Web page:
13 Songs, 33 Minutes

EDITORS’ NOTES

Though its title refers to the epicenter of the early Sixties Greenwich Village folk scene, Bleecker & MacDougal is hardly a run-of-the-mill coffeehouse record. With his dark-hued, sonorous voice and advanced songwriting skills, Neil was something quite apart from the hordes of hootenanny-goers in the Village. “Blues On the Ceiling” and “The Other Side of This Life” expressed the harrowing inner life of a tormented soul beyond what Joan Baez, or even Bob Dylan, had shown up to that point. And while it may have been the acoustic rave-ups like “Bleecker & MacDougal” and “Gone Again” that made Neil the toast of his peers, it was the languid style he showcased on “Little Bit of Rain” and “The Water if Wide” that would become his trademark. Forerunners to Neil’s haunting masterpiece “The Dolphins,” these narcotic blues would inspire everyone from Neil contemporaries Tim Hardin and Tim Buckley, to later exponents of inner-space rock’n’roll like Spacemen 3 and the Verve.

EDITORS’ NOTES

Though its title refers to the epicenter of the early Sixties Greenwich Village folk scene, Bleecker & MacDougal is hardly a run-of-the-mill coffeehouse record. With his dark-hued, sonorous voice and advanced songwriting skills, Neil was something quite apart from the hordes of hootenanny-goers in the Village. “Blues On the Ceiling” and “The Other Side of This Life” expressed the harrowing inner life of a tormented soul beyond what Joan Baez, or even Bob Dylan, had shown up to that point. And while it may have been the acoustic rave-ups like “Bleecker & MacDougal” and “Gone Again” that made Neil the toast of his peers, it was the languid style he showcased on “Little Bit of Rain” and “The Water if Wide” that would become his trademark. Forerunners to Neil’s haunting masterpiece “The Dolphins,” these narcotic blues would inspire everyone from Neil contemporaries Tim Hardin and Tim Buckley, to later exponents of inner-space rock’n’roll like Spacemen 3 and the Verve.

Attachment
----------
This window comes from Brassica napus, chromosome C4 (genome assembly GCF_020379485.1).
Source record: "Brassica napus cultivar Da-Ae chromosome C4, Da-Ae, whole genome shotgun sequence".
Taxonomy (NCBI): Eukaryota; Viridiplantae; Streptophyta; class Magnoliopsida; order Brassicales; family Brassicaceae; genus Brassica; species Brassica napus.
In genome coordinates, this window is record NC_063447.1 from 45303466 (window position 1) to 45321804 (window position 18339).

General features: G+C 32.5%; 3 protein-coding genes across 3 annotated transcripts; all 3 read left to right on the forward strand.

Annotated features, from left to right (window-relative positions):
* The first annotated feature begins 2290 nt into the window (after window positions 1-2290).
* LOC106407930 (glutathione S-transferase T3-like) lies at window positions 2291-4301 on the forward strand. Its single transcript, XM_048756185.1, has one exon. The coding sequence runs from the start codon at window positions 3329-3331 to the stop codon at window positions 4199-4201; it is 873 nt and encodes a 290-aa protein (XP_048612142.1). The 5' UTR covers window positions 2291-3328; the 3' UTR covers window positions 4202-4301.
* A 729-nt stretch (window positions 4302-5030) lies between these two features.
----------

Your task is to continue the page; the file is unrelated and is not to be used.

TITLE TIME

Ratings and Reviews

4.8 out of 5
13 Ratings

13 Ratings

Grimmbo ,

"I'd Love To Stick Around!"

.."This Old Town; But I'm Gone Again!"..Ahh; Good Old Fred Neil; back again on the corner of Bleeker and McDougal Streets! "Folk-Blues" to "Folk-Rock"; this was a "Transitonal Album" for the man who would become famous for "That Song From Midnight Cowboy!"; "Everybody's Talkin' At Me; I Can't Hear A Word The're Sayin!" This is funky stuff for 1965; but no "Hit Single" here; other artists would cover Fred Neil later on:( Paul Butterfield Band & Jefferson Airplane) Fred's influence can be heard in the singing & stylings of: Tom Rush, Hot Tuna, Taj Mahall and James Taylor! Fred was "gone too soon"; but "Bleeker & McDougal" is a warm place to revisit! My picks: Little Bit Of Rain; Gone Again; Candy Man & Other Side To This Life! "Everybody's Talkin"; give this a listen!...by Grimmbo.

ggsatman ,

Love this--as for The Dolphin.......

You'll find The Dolphin on The Many Sides of Fred Neil==also worth owning, here on iTunes!

1st Stage LENSMEN ,

"The Dolphins...?"

The title review is correct.. Where's; "The Dolphins!?!?" I have literally searched for hours looking for this song! (could not remember the artist name..) That INCREDIBLE piece is done by Fred Neil.. I believe he wrote it as well. Wish iTunes could get a hold of it!!

Disappointed...

More By Fred Neil

You May Also Like